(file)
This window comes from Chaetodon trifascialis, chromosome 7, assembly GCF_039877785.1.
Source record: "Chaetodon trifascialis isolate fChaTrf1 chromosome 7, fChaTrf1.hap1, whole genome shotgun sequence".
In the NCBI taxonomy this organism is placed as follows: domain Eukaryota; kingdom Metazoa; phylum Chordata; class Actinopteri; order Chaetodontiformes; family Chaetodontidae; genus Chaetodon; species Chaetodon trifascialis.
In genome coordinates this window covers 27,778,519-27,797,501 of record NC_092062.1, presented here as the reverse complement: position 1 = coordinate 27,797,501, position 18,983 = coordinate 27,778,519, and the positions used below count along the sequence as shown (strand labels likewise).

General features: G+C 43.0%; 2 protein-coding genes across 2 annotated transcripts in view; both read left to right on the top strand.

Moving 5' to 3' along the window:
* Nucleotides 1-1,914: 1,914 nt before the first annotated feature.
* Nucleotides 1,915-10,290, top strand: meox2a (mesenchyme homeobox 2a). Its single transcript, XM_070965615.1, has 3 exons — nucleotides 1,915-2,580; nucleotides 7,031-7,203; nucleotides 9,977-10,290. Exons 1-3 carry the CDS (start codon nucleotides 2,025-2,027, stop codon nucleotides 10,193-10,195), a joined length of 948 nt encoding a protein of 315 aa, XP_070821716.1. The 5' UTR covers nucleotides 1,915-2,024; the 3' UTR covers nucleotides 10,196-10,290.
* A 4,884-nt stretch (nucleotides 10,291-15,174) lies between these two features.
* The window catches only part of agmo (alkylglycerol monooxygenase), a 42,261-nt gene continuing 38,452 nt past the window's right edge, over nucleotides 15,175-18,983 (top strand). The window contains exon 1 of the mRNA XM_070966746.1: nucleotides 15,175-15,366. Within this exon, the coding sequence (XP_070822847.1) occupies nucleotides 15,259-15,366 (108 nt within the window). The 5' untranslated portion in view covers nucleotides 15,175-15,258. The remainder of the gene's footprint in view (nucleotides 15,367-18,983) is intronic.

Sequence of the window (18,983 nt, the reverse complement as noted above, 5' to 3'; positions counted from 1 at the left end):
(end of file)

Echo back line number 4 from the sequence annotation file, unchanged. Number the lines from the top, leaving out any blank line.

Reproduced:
In genome coordinates this window covers 27,778,519-27,797,501 of record NC_092062.1, presented here as the reverse complement: position 1 = coordinate 27,797,501, position 18,983 = coordinate 27,778,519, and the positions used below count along the sequence as shown (strand labels likewise).